Home Analysis Global media groups seek control over the content value chain

Global media groups seek control over the content value chain

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As if it needed underlining, the recent announcements that Netflix is moving into Shepperton Studios and Sky is creating a new Europe-wide development and production capability called Sky Studios demonstrate that we are in the midst of a golden age of TV content production. These moves also indicate a rethink of many of the basics of how media businesses manage their content pipeline.

“Competition for content is at unprecedented levels, driving stakeholders to be involved earlier in the process,” says Jack Davison, EVP, Consultancy at the content consulting firm 3Vision. “The traditional TV market structure continues to evolve from what was once nation-based TV services to truly global media groups, controlling all stages of the content value chain,” adds Richard Cooper, Research Director at Ampere Analysis.

Netflix has sought economies of scale in taking permanent and exclusive production space at Pinewood’s Shepperton stages near London. The long-term lease, reportedly over a decade, is a vote of confidence in the viability of the UK’s film and TV tax breaks, as well as a sign that the streamer plans to double-down on its originals content strategy.

“Netflix is increasing its production presence around the world, with a view to not only satisfying local market tastes and demand, but also producing content with international appeal,” says David Sidebottom, Principal Analyst at Futuresource Consulting, the market research and insights firm.

Netflix ordered 153 original shows from European producers in 2019, double that of 2018, and 221 productions in total from a budget north of $1bn. Netflix’s annual spend of $12bn has forced other media companies to invest more on making shows in order to keep up.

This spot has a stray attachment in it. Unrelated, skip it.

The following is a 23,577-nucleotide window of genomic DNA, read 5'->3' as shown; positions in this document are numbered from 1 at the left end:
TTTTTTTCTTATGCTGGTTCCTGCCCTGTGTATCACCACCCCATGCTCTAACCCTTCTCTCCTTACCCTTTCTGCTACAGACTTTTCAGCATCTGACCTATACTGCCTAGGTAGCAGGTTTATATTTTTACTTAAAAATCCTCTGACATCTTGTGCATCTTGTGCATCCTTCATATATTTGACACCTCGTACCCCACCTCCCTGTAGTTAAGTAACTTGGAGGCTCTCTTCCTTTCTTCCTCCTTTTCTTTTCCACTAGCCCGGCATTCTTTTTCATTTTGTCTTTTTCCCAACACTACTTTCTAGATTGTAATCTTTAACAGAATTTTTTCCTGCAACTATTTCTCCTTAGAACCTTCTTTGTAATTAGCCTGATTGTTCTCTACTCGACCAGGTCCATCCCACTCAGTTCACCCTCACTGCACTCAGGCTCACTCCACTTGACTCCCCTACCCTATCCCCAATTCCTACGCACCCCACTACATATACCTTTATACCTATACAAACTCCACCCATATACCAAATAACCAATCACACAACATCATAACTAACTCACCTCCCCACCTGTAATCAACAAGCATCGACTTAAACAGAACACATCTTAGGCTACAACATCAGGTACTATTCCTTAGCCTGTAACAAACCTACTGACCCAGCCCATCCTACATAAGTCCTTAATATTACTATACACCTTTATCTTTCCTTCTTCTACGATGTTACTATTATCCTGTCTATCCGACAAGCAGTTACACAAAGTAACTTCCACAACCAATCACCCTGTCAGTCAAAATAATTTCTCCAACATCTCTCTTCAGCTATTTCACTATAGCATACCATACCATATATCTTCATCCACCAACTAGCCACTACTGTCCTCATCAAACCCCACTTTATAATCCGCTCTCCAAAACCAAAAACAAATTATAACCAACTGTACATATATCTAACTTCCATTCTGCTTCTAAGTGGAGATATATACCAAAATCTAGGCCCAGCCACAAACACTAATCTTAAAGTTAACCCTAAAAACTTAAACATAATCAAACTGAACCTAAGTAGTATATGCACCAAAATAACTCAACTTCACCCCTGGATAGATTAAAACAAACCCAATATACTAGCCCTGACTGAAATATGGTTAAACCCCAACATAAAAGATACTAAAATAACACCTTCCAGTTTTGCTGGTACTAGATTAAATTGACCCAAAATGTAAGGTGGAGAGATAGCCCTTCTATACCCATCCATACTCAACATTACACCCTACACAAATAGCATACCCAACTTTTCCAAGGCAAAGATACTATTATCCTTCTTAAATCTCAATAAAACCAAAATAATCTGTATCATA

Among them is pan-European Pay TV giant Sky which, with the backing of Comcast, will double its investment in original programming from £500m ($650m) to £1bn+ over the next few years. This will be delivered by Sky Studios, a new Europe-wide development and production unit that will create productions for Sky channels, NBC broadcast and cable, and Universal Pictures, as well as for other distribution outlets.

“Sky’s originals strategy was driven by a desire to secure great content but through its distribution arm and European platforms it can make the ROI calculation easier,” says Davison. “Now, as part of the NBCU family, there are even more ways to justify its content investment.”

Sky must strive to compete with the seemingly bottomless pockets of the global tech-giants to create the bingeworthy international programming that is essential for subscriber acquisition and retention for its Pay TV platforms and SVOD services. Cooper argues, “Through deepening investment in content creation, Sky becomes less dependent for high-quality, high-profile programming from what are increasingly its direct competition.”

Disney, WarnerMedia and Apple are among the companies building SVOD services that compete, armed with exclusive and fresh content. In the case of Disney and WarnerMedia these services will also use content that has been repatriated from Netflix (though Pay TV deals with the likes of Sky remain).

AT&T will launch HBO Max next spring with content like Friends from the WarnerMedia stable returned at vast expense from Netflix, plus seven original series including a Dune spin-off from Blade Runner: 2049 director Denis Villeneuve.

While Netflix’s content acquisition (as opposed to production) had slowed even before studios started withdrawing content from the market, 3Vision thinks there will still be plenty of opportunities for the SVOD pioneer to find and acquire third-party content. “New window continuums, co-exclusivity and straightforward deals are likely to still be possible for many,” says Davison.

Sidebottom predicts: “Moving forwards, non-scripted content may become more relevant, whilst the sports rights battleground will be redefined. Both [content categories] face the challenge of moving beyond local relevance and rights, to global.”

With competition ramping up, the multi-billion dollar outlays will be unsustainable for some. While subscribers are already paying for multiple SVOD bundles, the industry should be braced for push-back. Ampere suggests that the dominant players —Netflix, Amazon Prime Video and Hulu—are already stretching people’s spending limits and so creating the risk of viewer payment fatigue.

An emerging strategy to deal with this is more ad-supported services. Amazon’s rebrand of its IMDB movies and TV service, now called Freedive and ad-supported, is an example.

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